Caps Describe Allowable Rate Changes
A hybrid ARM is described according to its initial teaser period and the interval of subsequent rate changes. The low, fixed interest rate during the teaser period is less than that of fixed-rate loans. The most common hybrids are 3/1, 5/1, 7/1 and 10/1 ARMS, which carry three-year, five-year, seven-year and 10-year fixed-rate periods, respectively. Each of these is subject to a rate change every year after the initial rate adjustment, hence the 1. The 5/2/5 rate cap structure is based on these adjustment intervals.
Caps Prevent Drastic Rate Changes
To maintain some predictability and stability, hybrid ARMs are capped in three ways. A 5/1 ARM with 5/2/5 caps, for example, means that after the first five years of the loan, the rate can't increase or decrease by more than 5 percent above or below the introductory rate. For each year thereafter, the rate can't fluctuate more than 2 percent. Over the life of the loan, the interest rate can't reach more than 5 percent above the initial interest rate or dip 5 percent below the initial rate.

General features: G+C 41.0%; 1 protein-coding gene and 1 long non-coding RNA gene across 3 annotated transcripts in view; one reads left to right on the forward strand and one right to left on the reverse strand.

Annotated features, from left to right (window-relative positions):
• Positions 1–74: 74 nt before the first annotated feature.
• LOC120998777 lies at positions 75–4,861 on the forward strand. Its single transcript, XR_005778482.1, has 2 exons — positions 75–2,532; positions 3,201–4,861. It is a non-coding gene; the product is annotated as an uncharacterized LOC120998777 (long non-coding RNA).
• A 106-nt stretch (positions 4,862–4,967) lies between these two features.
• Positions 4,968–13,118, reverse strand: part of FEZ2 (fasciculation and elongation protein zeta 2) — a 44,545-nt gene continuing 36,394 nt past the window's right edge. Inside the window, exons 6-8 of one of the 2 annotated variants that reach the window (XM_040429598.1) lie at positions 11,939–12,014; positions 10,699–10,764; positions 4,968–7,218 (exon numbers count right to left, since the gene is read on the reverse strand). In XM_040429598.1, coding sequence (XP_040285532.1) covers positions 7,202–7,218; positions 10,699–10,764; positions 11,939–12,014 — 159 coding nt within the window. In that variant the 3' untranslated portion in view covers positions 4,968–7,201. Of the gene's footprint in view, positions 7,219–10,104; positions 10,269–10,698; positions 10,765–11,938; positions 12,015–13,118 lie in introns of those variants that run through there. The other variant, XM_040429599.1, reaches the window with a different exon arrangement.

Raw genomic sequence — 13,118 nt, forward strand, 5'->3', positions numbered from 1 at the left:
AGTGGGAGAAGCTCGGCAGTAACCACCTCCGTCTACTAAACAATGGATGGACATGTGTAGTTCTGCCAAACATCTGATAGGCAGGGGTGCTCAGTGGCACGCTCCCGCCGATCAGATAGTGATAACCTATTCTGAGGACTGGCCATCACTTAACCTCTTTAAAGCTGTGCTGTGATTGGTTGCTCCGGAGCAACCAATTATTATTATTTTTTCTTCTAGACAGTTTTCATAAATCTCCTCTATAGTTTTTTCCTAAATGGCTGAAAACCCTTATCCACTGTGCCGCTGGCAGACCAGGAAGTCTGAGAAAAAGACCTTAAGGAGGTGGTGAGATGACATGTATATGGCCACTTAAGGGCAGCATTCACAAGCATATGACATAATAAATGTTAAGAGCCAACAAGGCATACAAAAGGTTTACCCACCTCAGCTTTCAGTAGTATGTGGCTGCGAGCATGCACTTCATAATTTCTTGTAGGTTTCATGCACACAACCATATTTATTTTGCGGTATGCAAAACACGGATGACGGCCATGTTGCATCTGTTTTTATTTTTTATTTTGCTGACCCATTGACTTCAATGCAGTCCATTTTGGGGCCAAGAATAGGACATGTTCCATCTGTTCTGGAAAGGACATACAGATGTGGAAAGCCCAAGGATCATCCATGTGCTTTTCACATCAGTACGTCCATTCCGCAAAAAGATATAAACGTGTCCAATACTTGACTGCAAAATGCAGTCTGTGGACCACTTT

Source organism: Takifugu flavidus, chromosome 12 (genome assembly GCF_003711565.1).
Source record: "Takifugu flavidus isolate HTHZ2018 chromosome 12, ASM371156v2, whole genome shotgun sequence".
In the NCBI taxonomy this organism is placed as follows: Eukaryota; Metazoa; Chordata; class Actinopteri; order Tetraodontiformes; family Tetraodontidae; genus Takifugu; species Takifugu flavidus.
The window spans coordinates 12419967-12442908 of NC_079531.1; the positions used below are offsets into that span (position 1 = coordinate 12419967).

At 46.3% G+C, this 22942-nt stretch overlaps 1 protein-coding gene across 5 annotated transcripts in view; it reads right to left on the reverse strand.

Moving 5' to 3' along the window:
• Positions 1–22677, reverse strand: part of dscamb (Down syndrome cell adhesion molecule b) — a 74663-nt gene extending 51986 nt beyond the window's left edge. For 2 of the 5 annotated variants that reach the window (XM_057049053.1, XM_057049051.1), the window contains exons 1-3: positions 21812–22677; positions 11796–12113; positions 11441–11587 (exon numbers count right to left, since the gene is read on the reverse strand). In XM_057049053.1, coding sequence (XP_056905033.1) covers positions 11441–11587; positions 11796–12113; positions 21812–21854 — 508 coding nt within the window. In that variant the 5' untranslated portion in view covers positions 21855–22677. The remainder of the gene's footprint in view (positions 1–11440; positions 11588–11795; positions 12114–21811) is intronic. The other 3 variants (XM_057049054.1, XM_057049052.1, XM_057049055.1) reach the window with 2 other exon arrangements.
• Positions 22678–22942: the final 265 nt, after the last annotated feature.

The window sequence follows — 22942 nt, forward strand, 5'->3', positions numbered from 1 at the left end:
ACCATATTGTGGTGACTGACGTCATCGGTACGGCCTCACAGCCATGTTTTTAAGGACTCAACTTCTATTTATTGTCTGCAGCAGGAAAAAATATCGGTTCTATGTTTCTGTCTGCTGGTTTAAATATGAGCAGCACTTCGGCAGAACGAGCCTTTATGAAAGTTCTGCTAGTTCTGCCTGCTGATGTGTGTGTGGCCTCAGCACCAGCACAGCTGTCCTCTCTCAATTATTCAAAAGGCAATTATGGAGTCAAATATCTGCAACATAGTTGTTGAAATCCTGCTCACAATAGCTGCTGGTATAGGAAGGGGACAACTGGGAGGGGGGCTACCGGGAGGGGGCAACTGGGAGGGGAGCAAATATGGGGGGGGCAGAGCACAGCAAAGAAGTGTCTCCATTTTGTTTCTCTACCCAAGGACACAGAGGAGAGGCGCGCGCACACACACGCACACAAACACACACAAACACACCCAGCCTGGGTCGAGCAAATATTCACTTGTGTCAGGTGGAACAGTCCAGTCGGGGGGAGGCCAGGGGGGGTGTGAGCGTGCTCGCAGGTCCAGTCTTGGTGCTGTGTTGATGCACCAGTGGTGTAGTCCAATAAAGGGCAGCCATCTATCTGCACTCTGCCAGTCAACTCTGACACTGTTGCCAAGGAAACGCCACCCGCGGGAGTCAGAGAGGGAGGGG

Higher Caps May Apply
The 5/2/5 caps typically apply to 5/1, 7/1, and 10/1 ARMs. Hybrids with less than a five-year teaser period usually start with a 2 percent cap, rather than a 5 percent cap. The annual 2 percent cap is typical of most ARMS, despite the length of the initial fixed-rate period. The final lifetime cap is usually 5 percent or 6 percent, depending on the loan's repayment term.
What Else is in a Name?
A 5/2/5 ARM is tied to a certain index. Among the most common indexes that determine ARM rates are the London Interbank Offered Rate, or LIBOR, and the 11th District Cost of Funds Index, or COFI. You might therefore, be offered a LIBOR or COFI ARM. Rate fluctuations are tied to the specified index, plus a margin of about 2 percent to 3 percent.